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UPDATE: Additional Amicus Curiae Briefs Received in Support of the Validity of the Medicaid Expansion Provision; Increase of Oral Argument Time Granted

Posted on February 27, 2012 in Health Law News

Published by: Hall Render

This installment of Hall Render’s Health Law Broadcast series on health care reform is designed to provide you with the insight, analysis and practical suggestions with respect to the various reform initiatives that will affect your organization.

Twelve Attorneys General and a State Governor Support the Affordable Care Act Medicaid Expansion Provision

On January 10, 2012, Florida and 25 other states urged the United States Supreme Court to invalidate a provision in the Affordable Care Act (the “Act”) that would require states to cover all individuals younger than 65 with an income of up to 133% of the poverty level or lose their federal Medicaid funding (“Medicaid Expansion Provision”).  The states questioned whether Congress, in enacting this provision, exceeded its authority under the spending clause of the United States Constitution.  Further, the states asked the high court to apply the coercion doctrine, which holds that Congress may not use its spending power to coerce states into enforcing the federal government’s dictates.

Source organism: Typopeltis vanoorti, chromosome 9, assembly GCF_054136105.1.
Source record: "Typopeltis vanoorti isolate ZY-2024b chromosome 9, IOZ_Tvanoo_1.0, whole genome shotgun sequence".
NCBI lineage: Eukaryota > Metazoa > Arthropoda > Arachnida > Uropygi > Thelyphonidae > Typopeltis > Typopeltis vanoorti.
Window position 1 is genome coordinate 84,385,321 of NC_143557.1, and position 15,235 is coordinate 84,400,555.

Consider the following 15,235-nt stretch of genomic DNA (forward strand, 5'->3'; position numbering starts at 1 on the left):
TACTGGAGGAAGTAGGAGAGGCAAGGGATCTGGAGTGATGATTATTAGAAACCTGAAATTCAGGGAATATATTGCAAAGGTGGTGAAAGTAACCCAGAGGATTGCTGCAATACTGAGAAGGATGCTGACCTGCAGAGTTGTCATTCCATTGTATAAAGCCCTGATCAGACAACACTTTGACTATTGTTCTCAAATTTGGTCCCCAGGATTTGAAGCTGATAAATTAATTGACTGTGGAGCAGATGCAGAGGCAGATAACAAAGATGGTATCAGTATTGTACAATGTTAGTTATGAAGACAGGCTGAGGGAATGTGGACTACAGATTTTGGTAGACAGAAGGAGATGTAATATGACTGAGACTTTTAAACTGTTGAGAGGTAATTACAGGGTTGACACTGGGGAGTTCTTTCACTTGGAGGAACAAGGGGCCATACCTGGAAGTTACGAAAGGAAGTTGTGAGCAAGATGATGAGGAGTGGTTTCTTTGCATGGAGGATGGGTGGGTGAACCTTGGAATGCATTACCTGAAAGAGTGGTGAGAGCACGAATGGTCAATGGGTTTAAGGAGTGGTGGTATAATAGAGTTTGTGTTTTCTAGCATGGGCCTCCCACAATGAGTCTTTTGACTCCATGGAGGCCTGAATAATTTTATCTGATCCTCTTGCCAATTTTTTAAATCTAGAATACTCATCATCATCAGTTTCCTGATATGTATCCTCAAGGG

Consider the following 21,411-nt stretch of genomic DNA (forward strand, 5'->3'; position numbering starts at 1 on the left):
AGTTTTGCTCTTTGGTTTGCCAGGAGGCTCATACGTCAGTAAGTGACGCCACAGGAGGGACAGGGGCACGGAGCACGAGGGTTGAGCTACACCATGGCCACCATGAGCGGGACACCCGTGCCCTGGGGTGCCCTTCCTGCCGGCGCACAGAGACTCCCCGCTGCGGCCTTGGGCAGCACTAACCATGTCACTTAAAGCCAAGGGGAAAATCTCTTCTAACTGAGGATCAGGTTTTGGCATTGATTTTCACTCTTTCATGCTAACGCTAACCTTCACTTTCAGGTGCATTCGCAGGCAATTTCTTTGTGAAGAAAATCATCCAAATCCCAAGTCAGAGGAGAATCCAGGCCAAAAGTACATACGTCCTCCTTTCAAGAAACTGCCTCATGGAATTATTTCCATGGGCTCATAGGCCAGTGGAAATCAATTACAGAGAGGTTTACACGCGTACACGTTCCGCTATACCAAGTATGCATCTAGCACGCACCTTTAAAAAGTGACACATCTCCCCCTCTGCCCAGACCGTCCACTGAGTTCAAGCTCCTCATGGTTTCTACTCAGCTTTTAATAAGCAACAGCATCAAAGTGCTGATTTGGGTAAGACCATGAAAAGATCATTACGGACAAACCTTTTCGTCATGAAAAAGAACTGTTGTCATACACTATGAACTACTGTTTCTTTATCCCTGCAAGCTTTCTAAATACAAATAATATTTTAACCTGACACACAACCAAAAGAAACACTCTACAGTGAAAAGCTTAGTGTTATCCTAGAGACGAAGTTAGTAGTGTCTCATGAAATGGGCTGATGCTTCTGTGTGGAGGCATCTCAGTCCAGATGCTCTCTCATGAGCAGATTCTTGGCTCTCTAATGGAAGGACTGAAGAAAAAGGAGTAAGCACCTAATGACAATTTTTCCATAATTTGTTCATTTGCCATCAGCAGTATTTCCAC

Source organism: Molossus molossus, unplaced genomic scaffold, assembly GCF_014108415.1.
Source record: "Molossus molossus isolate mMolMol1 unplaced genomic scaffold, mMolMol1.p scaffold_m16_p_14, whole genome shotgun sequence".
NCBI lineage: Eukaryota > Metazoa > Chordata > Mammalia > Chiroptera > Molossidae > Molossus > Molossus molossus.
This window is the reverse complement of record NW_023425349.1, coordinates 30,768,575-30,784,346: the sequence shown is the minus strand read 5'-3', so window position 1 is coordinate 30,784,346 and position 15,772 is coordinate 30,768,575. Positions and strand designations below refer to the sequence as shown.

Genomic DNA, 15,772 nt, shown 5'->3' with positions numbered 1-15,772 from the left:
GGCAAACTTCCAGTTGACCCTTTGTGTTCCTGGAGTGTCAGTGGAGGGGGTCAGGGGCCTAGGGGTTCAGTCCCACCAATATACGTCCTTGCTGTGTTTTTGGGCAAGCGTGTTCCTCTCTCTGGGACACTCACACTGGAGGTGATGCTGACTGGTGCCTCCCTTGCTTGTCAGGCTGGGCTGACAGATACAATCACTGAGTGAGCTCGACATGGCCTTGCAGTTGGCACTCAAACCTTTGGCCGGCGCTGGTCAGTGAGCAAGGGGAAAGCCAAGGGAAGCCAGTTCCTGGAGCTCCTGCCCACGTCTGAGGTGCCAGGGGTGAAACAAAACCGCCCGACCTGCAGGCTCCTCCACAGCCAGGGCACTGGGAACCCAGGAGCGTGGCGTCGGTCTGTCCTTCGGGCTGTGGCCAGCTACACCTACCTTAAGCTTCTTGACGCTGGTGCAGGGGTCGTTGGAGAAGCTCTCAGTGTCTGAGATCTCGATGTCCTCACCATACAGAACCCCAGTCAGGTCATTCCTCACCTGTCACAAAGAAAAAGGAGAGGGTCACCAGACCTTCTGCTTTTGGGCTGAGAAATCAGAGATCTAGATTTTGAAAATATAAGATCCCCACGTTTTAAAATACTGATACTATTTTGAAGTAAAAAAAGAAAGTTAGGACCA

As the Act continues to be hotly debated, 12 state attorneys general (including California, Delaware, Illinois, Maryland, Massachusetts and New York), as well as Washington Governor Christine Gregoire, recently filed an amicus curiae brief that supports the White House Stance on the validity of the Affordable Care Act Medicaid Expansion Provision.  The brief urges the United States Supreme Court to reject the arguments for invalidating the provision, citing it is neither coercive nor an attack on the federalist system.  The Obama Administration defends the Medicaid Expansion Provision on the grounds that Congress’ spending power includes the power to fix the terms on which it disburses funds.  Given the broad spectrum of opinions on the Medicaid Expansion Provision, the March 28 oral argument is highly anticipated.

Increase of Oral Argument Time Granted

On February 21st, the United States Supreme Court granted a motion made by the Obama Administration to increase the oral argument time to six hours on a case that challenges the constitutionality of the landmark federal health reform law.  The day of the oral argument and issues that will be argued remain unchanged and are summarized in a previous Health Law Broadcast, which can be found here.

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